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Last Updated: Tuesday, 2 December, 2003, 11:12 GMT
Spybird eyes prize
Robert Newcombe
The plane was built at a workshop near Plymouth
An ingenious invention by a Cornish child that enables him to spy on his friends from the sky is in the running for a top honour.

Robert Newcombe, 10, from Truro, designed the so-called spybird by disguising a radio-controlled aircraft as a seagull made out of balsa wood. A video camera was fitted inside.

Robert will demonstrate his creation on a BBC One programme called That's Genius! on Wednesday.

He is one of five finalists chosen from 3,000 entries.

Robert Newcombe
Robert tests the plane with That's Genius presenters
It all started with Robert's fascination with the gadgets used by James Bond.

Robert thought he would try to come up with his own piece of spying equipment to enter in the BBC TV competition.

He said: "I thought it was a good idea as I liked James Bond so I was thinking about what gadget I could do when I saw a bird fly by.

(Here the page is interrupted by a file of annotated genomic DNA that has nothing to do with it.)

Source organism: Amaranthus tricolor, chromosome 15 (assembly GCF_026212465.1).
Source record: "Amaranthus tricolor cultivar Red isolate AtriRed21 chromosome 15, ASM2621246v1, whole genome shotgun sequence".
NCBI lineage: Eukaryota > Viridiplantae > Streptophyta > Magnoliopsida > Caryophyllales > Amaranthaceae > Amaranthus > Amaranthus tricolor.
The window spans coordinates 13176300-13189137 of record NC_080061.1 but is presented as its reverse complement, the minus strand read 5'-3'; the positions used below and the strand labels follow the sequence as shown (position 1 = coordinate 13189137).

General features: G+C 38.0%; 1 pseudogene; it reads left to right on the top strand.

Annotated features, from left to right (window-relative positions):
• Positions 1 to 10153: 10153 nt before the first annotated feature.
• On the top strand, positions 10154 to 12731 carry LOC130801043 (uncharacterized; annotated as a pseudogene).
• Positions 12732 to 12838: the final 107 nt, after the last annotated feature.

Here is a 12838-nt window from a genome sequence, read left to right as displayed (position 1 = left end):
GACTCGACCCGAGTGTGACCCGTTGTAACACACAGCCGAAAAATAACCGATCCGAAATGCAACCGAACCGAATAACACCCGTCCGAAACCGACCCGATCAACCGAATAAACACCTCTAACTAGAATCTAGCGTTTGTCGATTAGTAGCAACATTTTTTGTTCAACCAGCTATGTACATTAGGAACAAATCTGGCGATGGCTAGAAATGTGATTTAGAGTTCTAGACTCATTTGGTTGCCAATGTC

"Then I thought I could spy on people in a bird, so why don't I make a remote-controlled bird with a camera."

Hand-held screen

Robert's dad, Dave, said: "Robert was busy sketching on bits of paper for several days. Eventually he came up with a sketch which he handed over to me and asked me to put in the post and send it off to the BBC.

"I thought that would be the last we would hear of it because there would be so many entries."

Spybird was built at a workshop near Plymouth from Robert's design.

Pictures from the camera concealed inside can be watched on a screen on the hand-held control unit.

Spybird has a 6ft wingspan and can remain airborne for 10 minutes.

Viewers will vote for their favourite of the short-listed inventions and the winner will be announced on 17 December.

Robert Newcombe
"I like James Bond quite a bit"

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